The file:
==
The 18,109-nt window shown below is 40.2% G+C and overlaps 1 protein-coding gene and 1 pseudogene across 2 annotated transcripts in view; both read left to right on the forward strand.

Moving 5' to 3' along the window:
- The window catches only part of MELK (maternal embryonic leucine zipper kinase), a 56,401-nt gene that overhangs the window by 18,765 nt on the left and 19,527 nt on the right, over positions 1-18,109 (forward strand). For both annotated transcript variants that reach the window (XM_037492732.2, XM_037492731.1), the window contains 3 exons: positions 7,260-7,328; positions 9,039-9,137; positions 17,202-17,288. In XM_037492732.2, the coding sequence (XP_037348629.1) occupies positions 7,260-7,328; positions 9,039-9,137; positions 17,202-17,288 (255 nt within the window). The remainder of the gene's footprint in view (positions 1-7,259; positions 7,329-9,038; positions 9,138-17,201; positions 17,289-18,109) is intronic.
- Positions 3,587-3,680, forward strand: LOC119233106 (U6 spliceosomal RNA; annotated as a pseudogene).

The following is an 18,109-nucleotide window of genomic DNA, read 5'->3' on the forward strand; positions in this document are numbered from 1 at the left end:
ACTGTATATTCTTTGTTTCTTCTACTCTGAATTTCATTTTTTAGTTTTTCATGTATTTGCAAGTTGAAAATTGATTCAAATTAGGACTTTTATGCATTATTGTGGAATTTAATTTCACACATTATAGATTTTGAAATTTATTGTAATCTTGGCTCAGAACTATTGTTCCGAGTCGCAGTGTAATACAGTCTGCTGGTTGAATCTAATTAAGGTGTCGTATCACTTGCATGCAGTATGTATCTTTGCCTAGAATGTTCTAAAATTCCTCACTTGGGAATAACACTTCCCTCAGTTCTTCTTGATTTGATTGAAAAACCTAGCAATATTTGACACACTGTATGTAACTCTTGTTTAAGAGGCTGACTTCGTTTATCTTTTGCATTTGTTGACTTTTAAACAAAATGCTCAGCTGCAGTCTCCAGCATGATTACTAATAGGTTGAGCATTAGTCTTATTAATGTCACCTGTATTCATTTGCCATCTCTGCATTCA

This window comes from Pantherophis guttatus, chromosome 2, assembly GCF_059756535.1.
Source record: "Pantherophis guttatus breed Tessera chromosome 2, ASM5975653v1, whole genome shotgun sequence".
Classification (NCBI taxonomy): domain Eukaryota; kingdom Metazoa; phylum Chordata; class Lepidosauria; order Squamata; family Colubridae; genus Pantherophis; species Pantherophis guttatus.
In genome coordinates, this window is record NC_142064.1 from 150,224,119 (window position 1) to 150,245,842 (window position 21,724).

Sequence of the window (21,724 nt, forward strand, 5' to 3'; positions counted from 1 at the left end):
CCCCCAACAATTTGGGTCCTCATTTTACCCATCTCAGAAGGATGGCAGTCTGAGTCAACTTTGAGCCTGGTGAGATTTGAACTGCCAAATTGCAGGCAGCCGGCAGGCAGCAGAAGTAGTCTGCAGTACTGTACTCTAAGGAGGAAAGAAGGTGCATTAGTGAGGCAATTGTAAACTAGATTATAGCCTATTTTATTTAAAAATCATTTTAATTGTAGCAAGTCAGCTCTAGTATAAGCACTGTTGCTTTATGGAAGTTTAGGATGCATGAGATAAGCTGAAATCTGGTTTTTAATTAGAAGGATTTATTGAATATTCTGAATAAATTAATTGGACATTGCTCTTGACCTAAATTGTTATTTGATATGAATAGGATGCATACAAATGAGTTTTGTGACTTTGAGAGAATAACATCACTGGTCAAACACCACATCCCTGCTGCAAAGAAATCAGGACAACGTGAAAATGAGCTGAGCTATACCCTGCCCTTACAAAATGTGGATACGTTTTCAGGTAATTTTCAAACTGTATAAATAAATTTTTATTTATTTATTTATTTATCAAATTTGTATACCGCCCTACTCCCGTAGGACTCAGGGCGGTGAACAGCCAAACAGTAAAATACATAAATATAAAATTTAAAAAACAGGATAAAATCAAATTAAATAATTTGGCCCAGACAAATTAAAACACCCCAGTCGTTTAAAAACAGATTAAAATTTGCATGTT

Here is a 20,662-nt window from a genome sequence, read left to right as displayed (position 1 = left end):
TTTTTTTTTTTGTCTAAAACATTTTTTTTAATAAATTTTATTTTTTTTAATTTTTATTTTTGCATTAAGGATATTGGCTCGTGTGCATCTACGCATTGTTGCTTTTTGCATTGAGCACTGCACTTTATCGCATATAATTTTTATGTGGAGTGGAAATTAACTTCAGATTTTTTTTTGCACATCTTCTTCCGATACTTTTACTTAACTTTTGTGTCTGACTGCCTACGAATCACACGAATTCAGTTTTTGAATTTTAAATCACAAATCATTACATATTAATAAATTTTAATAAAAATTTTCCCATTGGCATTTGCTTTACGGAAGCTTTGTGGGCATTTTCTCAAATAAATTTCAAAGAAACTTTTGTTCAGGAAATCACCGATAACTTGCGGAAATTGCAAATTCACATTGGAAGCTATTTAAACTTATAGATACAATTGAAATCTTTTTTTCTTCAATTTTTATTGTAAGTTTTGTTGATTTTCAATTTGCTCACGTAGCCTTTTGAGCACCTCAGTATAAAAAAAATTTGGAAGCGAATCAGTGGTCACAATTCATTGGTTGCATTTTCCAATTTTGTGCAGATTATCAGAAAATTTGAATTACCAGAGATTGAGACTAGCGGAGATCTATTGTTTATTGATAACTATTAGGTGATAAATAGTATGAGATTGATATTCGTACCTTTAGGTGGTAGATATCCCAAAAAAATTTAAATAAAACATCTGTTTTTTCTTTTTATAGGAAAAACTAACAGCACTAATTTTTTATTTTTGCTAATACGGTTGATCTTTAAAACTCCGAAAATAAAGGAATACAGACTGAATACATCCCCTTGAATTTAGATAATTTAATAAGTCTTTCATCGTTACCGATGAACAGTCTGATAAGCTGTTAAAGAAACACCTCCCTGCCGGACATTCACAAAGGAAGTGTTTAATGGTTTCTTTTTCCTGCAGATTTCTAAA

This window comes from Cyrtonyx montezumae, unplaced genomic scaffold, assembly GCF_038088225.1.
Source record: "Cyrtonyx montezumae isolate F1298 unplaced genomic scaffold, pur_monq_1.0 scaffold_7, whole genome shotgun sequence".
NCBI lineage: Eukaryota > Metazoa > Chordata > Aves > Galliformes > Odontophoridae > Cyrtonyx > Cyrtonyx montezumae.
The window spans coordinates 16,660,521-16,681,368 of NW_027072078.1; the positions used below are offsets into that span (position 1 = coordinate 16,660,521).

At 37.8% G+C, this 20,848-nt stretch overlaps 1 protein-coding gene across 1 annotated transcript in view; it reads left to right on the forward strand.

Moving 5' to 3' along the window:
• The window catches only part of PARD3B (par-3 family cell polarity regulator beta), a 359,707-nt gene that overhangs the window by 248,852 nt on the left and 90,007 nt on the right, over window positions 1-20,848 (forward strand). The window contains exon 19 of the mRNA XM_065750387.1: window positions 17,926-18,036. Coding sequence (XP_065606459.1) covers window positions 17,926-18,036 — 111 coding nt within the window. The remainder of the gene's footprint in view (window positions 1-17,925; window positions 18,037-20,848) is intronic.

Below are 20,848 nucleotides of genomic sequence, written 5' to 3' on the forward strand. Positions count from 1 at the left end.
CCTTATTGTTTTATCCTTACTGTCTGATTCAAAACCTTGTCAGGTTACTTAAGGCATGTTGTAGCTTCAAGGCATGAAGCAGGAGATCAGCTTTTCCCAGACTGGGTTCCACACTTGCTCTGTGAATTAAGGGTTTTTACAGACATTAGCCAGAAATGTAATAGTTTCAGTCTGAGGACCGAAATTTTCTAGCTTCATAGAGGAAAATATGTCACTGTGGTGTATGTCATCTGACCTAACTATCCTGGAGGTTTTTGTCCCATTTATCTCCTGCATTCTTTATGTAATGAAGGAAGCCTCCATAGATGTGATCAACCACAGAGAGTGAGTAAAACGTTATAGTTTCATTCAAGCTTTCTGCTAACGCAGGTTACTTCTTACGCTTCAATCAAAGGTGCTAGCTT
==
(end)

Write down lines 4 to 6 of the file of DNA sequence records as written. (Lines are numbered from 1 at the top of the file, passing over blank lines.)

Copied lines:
- Positions 3,587-3,680, forward strand: LOC119233106 (U6 spliceosomal RNA; annotated as a pseudogene).

The following is an 18,109-nucleotide window of genomic DNA, read 5'->3' on the forward strand; positions in this document are numbered from 1 at the left end:
ACTGTATATTCTTTGTTTCTTCTACTCTGAATTTCATTTTTTAGTTTTTCATGTATTTGCAAGTTGAAAATTGATTCAAATTAGGACTTTTATGCATTATTGTGGAATTTAATTTCACACATTATAGATTTTGAAATTTATTGTAATCTTGGCTCAGAACTATTGTTCCGAGTCGCAGTGTAATACAGTCTGCTGGTTGAATCTAATTAAGGTGTCGTATCACTTGCATGCAGTATGTATCTTTGCCTAGAATGTTCTAAAATTCCTCACTTGGGAATAACACTTCCCTCAGTTCTTCTTGATTTGATTGAAAAACCTAGCAATATTTGACACACTGTATGTAACTCTTGTTTAAGAGGCTGACTTCGTTTATCTTTTGCATTTGTTGACTTTTAAACAAAATGCTCAGCTGCAGTCTCCAGCATGATTACTAATAGGTTGAGCATTAGTCTTATTAATGTCACCTGTATTCATTTGCCATCTCTGCATTCA